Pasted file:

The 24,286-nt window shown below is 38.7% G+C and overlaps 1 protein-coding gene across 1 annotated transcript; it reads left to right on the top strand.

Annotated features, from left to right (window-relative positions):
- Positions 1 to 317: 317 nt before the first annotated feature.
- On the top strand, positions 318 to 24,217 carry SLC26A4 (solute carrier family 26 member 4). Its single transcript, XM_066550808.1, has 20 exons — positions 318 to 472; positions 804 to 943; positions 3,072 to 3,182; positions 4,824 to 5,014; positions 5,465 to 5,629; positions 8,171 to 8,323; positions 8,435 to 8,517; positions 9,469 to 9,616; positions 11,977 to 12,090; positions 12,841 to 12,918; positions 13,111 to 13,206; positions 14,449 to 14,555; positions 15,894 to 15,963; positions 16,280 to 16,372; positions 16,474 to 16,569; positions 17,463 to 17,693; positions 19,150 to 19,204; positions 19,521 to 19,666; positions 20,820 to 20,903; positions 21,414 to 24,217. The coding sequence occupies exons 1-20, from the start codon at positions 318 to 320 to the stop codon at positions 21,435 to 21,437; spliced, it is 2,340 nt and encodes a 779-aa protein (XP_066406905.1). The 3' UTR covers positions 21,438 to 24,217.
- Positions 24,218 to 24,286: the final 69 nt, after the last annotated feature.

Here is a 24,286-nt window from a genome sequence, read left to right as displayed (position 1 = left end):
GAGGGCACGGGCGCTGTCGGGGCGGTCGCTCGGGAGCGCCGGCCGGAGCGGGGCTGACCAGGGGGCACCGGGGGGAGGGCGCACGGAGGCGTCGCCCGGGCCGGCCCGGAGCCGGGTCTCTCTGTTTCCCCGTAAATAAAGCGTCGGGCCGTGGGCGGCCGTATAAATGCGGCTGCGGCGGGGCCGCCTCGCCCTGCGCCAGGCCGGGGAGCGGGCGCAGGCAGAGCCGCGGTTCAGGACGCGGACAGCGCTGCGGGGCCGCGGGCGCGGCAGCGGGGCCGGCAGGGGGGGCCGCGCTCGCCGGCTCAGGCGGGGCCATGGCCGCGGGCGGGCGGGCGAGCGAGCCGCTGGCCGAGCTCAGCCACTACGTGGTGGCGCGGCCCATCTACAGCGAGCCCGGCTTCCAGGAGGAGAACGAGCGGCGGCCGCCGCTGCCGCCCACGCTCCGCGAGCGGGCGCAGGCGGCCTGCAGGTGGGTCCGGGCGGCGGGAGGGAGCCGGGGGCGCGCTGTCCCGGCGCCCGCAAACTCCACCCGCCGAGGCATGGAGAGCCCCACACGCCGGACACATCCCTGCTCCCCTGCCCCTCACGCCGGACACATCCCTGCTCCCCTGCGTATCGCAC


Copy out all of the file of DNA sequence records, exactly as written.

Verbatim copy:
The 24,286-nt window shown below is 38.7% G+C and overlaps 1 protein-coding gene across 1 annotated transcript; it reads left to right on the top strand.

Annotated features, from left to right (window-relative positions):
- Positions 1 to 317: 317 nt before the first annotated feature.
- On the top strand, positions 318 to 24,217 carry SLC26A4 (solute carrier family 26 member 4). Its single transcript, XM_066550808.1, has 20 exons — positions 318 to 472; positions 804 to 943; positions 3,072 to 3,182; positions 4,824 to 5,014; positions 5,465 to 5,629; positions 8,171 to 8,323; positions 8,435 to 8,517; positions 9,469 to 9,616; positions 11,977 to 12,090; positions 12,841 to 12,918; positions 13,111 to 13,206; positions 14,449 to 14,555; positions 15,894 to 15,963; positions 16,280 to 16,372; positions 16,474 to 16,569; positions 17,463 to 17,693; positions 19,150 to 19,204; positions 19,521 to 19,666; positions 20,820 to 20,903; positions 21,414 to 24,217. The coding sequence occupies exons 1-20, from the start codon at positions 318 to 320 to the stop codon at positions 21,435 to 21,437; spliced, it is 2,340 nt and encodes a 779-aa protein (XP_066406905.1). The 3' UTR covers positions 21,438 to 24,217.
- Positions 24,218 to 24,286: the final 69 nt, after the last annotated feature.

Here is a 24,286-nt window from a genome sequence, read left to right as displayed (position 1 = left end):
GAGGGCACGGGCGCTGTCGGGGCGGTCGCTCGGGAGCGCCGGCCGGAGCGGGGCTGACCAGGGGGCACCGGGGGGAGGGCGCACGGAGGCGTCGCCCGGGCCGGCCCGGAGCCGGGTCTCTCTGTTTCCCCGTAAATAAAGCGTCGGGCCGTGGGCGGCCGTATAAATGCGGCTGCGGCGGGGCCGCCTCGCCCTGCGCCAGGCCGGGGAGCGGGCGCAGGCAGAGCCGCGGTTCAGGACGCGGACAGCGCTGCGGGGCCGCGGGCGCGGCAGCGGGGCCGGCAGGGGGGGCCGCGCTCGCCGGCTCAGGCGGGGCCATGGCCGCGGGCGGGCGGGCGAGCGAGCCGCTGGCCGAGCTCAGCCACTACGTGGTGGCGCGGCCCATCTACAGCGAGCCCGGCTTCCAGGAGGAGAACGAGCGGCGGCCGCCGCTGCCGCCCACGCTCCGCGAGCGGGCGCAGGCGGCCTGCAGGTGGGTCCGGGCGGCGGGAGGGAGCCGGGGGCGCGCTGTCCCGGCGCCCGCAAACTCCACCCGCCGAGGCATGGAGAGCCCCACACGCCGGACACATCCCTGCTCCCCTGCCCCTCACGCCGGACACATCCCTGCTCCCCTGCGTATCGCAC